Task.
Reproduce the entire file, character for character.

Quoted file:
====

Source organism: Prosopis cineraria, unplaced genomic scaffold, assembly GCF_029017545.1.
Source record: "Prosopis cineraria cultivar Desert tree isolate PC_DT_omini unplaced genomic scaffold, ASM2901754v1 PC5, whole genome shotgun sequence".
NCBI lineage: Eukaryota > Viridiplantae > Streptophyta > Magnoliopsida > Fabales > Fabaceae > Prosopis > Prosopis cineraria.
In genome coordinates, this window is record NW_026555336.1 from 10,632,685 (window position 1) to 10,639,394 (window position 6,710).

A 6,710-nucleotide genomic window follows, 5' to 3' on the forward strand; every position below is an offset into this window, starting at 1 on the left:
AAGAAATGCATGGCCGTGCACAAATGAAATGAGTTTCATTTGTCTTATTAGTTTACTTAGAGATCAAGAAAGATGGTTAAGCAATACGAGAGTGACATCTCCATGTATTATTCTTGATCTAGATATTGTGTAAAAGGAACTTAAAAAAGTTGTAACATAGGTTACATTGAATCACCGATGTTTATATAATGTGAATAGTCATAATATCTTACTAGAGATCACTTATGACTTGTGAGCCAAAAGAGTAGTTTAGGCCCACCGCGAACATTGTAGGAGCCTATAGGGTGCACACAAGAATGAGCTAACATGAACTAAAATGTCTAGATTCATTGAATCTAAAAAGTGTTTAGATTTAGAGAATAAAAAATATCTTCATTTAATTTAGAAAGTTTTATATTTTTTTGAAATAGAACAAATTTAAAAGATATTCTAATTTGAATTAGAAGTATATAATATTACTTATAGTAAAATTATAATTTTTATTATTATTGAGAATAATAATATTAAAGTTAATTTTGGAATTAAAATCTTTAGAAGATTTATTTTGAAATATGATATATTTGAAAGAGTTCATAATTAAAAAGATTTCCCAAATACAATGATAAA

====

Source organism: Prosopis cineraria, unplaced genomic scaffold, assembly GCF_029017545.1.
Source record: "Prosopis cineraria cultivar Desert tree isolate PC_DT_omini unplaced genomic scaffold, ASM2901754v1 PC5, whole genome shotgun sequence".
NCBI lineage: Eukaryota > Viridiplantae > Streptophyta > Magnoliopsida > Fabales > Fabaceae > Prosopis > Prosopis cineraria.
In genome coordinates, this window is record NW_026555336.1 from 10,632,685 (window position 1) to 10,639,394 (window position 6,710).

A 6,710-nucleotide genomic window follows, 5' to 3' on the forward strand; every position below is an offset into this window, starting at 1 on the left:
AAGAAATGCATGGCCGTGCACAAATGAAATGAGTTTCATTTGTCTTATTAGTTTACTTAGAGATCAAGAAAGATGGTTAAGCAATACGAGAGTGACATCTCCATGTATTATTCTTGATCTAGATATTGTGTAAAAGGAACTTAAAAAAGTTGTAACATAGGTTACATTGAATCACCGATGTTTATATAATGTGAATAGTCATAATATCTTACTAGAGATCACTTATGACTTGTGAGCCAAAAGAGTAGTTTAGGCCCACCGCGAACATTGTAGGAGCCTATAGGGTGCACACAAGAATGAGCTAACATGAACTAAAATGTCTAGATTCATTGAATCTAAAAAGTGTTTAGATTTAGAGAATAAAAAATATCTTCATTTAATTTAGAAAGTTTTATATTTTTTTGAAATAGAACAAATTTAAAAGATATTCTAATTTGAATTAGAAGTATATAATATTACTTATAGTAAAATTATAATTTTTATTATTATTGAGAATAATAATATTAAAGTTAATTTTGGAATTAAAATCTTTAGAAGATTTATTTTGAAATATGATATATTTGAAAGAGTTCATAATTAAAAAGATTTCCCAAATACAATGATAAA